April 17, 2017

World leader in e-health by 2025 – how to go from vision to action

Johan Höglund

Vice President, Head of Healthcare, Welfare and Education, Tieto

 

Last year the Swedish government introduced the "Vision e-health 2025” initiative with the ambitious target for Sweden to become the world leader in e-health by 2025. This is in line with the goals of Sweden’s Nordic neighbors (Norway, Finland and Denmark) who also aim to become leaders in e-health. A coherent vision is critical in shaping direction and stating objectives. But how do you move from vision to action? How do you begin making this vision tangible?

Crystallizing the vision

The term e-health is broad, but generally speaking it’s about the digitalization of processes and communication (via hardware and software) in the healthcare and welfare sector. To scale an e-health vision nationally certain prerequisites need to be met. They include modern IT infrastructure with high geographical coverage, a technologically mature population and a vibrant entrepreneurial environment. The Nordic countries all have these prerequisites in place and companies such as Tieto are already investing in this digitalization journey.

So with the e-health vision crystallized and the necessary prerequisites in place, how far have we to go? According to a 2016 survey conducted jointly by Tieto and the Swedish Young Doctors Association (SYLF) we are not even close. 83 percent of the 500 young doctors who answered the survey said they were either unhappy or quite unhappy with the IT tools they have today. According to public information, a healthcare region in Sweden spends on average between 2–3 percent of its total budget on IT and a municipality often below 2 percent. These investments are mostly used to maintain the current systems, meaning that very little goes to innovation and improvement. Other industries spend much more of their budgets on IT. In the financial sector it’s close to 10 percent. The average for governmental agencies is an estimated 9 percent.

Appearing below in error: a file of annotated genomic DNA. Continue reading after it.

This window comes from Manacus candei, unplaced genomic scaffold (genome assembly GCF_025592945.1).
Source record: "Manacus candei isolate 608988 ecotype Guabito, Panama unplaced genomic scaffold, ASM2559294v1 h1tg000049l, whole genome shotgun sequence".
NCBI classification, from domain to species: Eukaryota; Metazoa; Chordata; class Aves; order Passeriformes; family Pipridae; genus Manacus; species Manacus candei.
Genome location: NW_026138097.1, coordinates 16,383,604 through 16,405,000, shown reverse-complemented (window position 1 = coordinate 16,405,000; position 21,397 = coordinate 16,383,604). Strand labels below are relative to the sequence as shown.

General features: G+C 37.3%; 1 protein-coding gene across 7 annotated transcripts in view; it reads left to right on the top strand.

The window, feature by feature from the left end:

Citizen power

Imagine a future scenario where Nordic citizens actively monitor their health and get involved with their own healthcare via apps, devices and digital services. If this doesn’t seem ambitious enough, then how about a future where they complement this personal health monitoring by engaging with healthcare professionals via telephone and video calls – only needing a physical consultation in rare cases. To bolster these innovations even further, citizens will become the custodians of their own personal health record. They will possess their own medical data and they will decide which of their care providers to share it with. This allows the patient to be directly involved in monitoring the outcomes of chemotherapy treatment, for example, or to follow up on the efficacy of medical implants such as pacemakers. The patient can feel confident and secure when communicating with various care units because she knows they have the latest information through “my journal online”. In this future, her journey through the healthcare system (from care provider to care provider) is completely digitized, frictionless and transparent for all the care providers, the patient herself, as well as her family.

Collaboration is crucial